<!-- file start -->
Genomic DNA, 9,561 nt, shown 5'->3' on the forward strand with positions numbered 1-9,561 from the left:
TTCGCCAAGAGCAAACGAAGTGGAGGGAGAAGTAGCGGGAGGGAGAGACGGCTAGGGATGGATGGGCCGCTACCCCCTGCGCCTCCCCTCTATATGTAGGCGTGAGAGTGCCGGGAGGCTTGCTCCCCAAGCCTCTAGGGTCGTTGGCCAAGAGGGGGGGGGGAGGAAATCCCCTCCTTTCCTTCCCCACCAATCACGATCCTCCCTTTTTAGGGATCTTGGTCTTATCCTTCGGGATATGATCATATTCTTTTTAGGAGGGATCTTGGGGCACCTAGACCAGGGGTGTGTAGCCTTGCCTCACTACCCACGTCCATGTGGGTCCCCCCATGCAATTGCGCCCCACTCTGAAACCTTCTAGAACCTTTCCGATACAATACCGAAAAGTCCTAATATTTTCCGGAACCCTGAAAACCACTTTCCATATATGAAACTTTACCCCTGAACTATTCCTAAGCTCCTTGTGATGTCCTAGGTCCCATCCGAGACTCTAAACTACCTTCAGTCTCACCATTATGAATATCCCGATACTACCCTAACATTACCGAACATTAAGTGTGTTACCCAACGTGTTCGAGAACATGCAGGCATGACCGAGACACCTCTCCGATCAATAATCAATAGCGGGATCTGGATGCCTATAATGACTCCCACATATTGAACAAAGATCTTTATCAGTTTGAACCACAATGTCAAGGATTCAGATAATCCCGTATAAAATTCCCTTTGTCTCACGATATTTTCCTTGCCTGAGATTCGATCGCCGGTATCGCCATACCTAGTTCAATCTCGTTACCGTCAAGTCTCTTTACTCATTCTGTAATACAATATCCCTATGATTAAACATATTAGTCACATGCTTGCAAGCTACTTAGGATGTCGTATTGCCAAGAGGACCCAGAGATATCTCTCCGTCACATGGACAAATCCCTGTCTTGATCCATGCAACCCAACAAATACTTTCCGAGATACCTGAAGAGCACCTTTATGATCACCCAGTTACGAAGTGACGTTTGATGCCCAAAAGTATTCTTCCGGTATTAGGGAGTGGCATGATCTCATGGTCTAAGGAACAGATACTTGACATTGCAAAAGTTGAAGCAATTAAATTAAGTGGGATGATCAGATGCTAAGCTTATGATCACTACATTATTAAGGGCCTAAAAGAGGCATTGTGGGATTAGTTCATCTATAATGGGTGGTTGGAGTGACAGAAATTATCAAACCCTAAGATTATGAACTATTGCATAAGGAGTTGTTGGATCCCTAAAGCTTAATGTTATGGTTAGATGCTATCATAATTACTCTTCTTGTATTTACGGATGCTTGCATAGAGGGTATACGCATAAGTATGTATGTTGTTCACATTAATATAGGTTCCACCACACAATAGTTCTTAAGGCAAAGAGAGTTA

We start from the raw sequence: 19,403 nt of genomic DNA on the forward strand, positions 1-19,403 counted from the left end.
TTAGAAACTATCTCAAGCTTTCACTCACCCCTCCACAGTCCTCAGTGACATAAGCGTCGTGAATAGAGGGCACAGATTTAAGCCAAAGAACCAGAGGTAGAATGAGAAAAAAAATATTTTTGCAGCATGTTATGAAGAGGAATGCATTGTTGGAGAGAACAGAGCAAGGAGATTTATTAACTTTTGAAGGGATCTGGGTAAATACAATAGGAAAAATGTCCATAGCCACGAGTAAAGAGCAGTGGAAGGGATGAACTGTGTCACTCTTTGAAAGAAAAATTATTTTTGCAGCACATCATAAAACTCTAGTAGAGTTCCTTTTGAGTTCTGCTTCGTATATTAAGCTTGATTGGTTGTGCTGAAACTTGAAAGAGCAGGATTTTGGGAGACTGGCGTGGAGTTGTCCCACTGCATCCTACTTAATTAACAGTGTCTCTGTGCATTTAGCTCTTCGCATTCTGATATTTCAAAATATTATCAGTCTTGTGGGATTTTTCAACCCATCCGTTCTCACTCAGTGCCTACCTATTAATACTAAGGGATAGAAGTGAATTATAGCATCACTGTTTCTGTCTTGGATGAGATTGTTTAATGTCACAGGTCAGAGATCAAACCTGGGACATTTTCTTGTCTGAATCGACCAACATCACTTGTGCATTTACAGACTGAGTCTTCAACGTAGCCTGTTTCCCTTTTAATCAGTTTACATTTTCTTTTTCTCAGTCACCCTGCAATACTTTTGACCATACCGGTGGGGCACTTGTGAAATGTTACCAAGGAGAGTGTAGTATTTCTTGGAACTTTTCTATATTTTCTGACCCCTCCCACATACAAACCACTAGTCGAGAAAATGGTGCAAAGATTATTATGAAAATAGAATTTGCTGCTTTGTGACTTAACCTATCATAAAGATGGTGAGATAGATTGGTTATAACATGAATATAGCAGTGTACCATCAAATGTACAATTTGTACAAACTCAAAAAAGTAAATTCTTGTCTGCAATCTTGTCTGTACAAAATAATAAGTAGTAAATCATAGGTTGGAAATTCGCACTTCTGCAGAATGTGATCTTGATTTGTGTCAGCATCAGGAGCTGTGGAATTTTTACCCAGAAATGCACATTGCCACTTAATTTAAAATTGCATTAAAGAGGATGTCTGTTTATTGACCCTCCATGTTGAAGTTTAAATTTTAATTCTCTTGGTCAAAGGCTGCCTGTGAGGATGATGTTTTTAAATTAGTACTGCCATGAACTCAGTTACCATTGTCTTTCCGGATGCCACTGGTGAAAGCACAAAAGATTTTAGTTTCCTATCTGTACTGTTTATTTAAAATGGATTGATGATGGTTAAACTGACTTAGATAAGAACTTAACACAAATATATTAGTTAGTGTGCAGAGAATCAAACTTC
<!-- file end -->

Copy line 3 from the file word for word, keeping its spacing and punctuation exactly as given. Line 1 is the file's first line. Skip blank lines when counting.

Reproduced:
We start from the raw sequence: 19,403 nt of genomic DNA on the forward strand, positions 1-19,403 counted from the left end.